By Omar C. Romero Feria
This year, Guillermo Barreto, one of Cuba’a leading figures of percussion, would have turned 88 years old.
Born on August 11, 1929 in Havana, he received his first musical lessons from his father, Primo Barreto, then studied piano with maestro Rafael Ortega.He started with percussion with the great maestro Obdulio Morales’s orchestra and later, in the 40s, joined the Tropicana cabaret band as drummer under the direction of the maestro of maestros, Armando Romeu, who recognized that Barreto had an exceptional musical ear.
With the arrival of the Tommy Dorsey band and great drummer Buddy Rich in Havana in 1950, Barreto had the opportunity of replacing the famous drummer when he got sick, earning the admiration of all North American musicians and of Buddy Rich himself, who gave him his instrument. Barreto joined the Sans-Souci Orchestra under the direction of his piano teacher Rafael Ortega. In 1957 he joined the group of his close friend Bebo Valdés at the Sevilla Biltmore. He was also part of other bands - that of Mariano Mercerón, Generoso Jiménez, and Roberto Valdés Arnaud, among others, and he was drummer for many recordings of popular artists of that period.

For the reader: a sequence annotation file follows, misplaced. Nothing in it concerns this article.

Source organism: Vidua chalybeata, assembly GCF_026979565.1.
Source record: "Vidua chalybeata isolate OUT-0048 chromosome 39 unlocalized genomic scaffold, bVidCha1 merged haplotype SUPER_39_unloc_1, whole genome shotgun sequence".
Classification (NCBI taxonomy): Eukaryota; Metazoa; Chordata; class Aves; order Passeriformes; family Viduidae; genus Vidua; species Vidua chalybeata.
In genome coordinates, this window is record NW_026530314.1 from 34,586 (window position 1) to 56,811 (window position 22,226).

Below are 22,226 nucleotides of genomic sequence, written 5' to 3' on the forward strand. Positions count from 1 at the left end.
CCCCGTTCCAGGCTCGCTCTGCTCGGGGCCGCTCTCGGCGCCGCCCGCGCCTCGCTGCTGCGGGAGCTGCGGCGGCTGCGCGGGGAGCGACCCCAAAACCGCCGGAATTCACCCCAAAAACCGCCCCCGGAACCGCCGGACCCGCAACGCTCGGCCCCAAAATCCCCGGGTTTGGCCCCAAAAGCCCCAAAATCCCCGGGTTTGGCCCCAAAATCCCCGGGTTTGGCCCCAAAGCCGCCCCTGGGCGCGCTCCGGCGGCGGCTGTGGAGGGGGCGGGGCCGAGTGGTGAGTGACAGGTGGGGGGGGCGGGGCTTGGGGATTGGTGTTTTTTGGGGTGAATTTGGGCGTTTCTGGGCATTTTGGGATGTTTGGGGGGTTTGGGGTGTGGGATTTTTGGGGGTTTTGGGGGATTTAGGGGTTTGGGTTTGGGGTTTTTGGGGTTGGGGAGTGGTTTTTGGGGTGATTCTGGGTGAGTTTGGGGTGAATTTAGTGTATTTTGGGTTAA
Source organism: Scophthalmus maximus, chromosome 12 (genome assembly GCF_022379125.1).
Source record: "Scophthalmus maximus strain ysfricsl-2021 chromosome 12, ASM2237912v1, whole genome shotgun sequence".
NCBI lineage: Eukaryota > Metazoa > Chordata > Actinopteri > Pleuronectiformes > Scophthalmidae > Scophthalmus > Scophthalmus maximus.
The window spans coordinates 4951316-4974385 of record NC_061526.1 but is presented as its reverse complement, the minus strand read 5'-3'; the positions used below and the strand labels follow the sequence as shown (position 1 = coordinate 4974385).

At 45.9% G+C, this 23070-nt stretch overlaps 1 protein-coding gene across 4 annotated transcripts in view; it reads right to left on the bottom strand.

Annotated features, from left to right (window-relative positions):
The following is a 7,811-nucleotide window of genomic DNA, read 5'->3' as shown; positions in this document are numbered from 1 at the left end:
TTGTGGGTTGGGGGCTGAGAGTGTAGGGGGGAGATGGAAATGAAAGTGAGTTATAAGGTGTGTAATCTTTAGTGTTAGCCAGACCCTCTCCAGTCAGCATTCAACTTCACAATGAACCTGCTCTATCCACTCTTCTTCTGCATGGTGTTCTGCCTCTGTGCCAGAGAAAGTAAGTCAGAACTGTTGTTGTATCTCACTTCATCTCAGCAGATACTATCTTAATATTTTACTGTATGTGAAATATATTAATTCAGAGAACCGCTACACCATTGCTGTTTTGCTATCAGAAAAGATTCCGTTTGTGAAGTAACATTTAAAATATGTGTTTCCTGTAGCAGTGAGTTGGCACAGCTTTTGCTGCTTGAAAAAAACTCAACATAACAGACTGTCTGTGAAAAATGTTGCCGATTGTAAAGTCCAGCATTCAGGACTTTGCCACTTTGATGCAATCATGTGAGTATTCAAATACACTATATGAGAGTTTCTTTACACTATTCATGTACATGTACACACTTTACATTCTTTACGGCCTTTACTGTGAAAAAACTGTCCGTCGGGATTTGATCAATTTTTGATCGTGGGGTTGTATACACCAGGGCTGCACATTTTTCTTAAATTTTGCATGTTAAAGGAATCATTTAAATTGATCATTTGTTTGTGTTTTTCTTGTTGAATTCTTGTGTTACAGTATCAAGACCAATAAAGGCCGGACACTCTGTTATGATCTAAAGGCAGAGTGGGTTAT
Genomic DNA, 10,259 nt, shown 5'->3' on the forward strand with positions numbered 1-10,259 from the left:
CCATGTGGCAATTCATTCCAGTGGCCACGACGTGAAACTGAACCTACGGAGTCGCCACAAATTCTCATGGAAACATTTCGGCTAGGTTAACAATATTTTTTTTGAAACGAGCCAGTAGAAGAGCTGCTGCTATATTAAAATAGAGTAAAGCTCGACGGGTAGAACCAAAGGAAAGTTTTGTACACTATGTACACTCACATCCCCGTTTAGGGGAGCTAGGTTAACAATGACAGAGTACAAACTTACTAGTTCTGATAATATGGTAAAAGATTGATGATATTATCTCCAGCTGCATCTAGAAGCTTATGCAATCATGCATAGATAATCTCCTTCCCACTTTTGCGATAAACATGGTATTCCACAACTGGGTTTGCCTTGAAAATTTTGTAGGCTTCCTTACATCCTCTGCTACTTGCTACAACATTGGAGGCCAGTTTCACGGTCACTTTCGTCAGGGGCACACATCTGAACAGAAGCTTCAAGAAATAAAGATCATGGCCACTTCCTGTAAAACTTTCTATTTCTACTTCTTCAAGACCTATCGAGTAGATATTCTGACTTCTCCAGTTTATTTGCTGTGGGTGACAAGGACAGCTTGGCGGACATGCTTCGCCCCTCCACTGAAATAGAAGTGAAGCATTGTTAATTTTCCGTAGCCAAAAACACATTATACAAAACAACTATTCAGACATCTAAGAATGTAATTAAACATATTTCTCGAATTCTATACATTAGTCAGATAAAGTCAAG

In Canada, he won the Juno Prize with Jane Bunnet, and throughout his life shared stages with wellknown artists such as Nat King Cole, Lucho Gatica, Johnny Richards, Stan Getz, Tito Puente, Celia Cruz, Mongo Santamaría, and popular Cuban performers and musicians. He was the famous musician on several Cuban radio stations and television channels.
With the National Symphony Orchestra he participated as soloist in the work of Leo Brouwer Two concepts of time and in Ad Libitum, by Sergio Vitier, the latter danced by prima ballerina Alicia Alonso and the now deceased Antonio Gades.
In 1958, along with another of the greats of Cuban music, maestro Frank Emilio Flynn, he founded the Modern Music Quintet, which would soon become Los Amigos and in 1967, along with Chucho Valdés and other talented musicians, founded the Cuban Orchestra of Modern Music, without leaving Los Amigos.
It is important to highlight that he also dedicated part of his life to being an arranger and produced all of the Aché records done under the EGREM seal by his life companion, Merceditas Valdés, who bécame known for her defense of the folk roots of Cuban culture.
There is no doubt to that popular saying ‘What is inherited is not stolen’ and what better way to illustrate this than by his nephew Giraldo Piloto Barreto, director of his own band Klímax and president of the Drum Festival, an event that is celebrated each year to pay a well-deserved tribute to Cuba’s greatest percussionist, Guillermo Barreto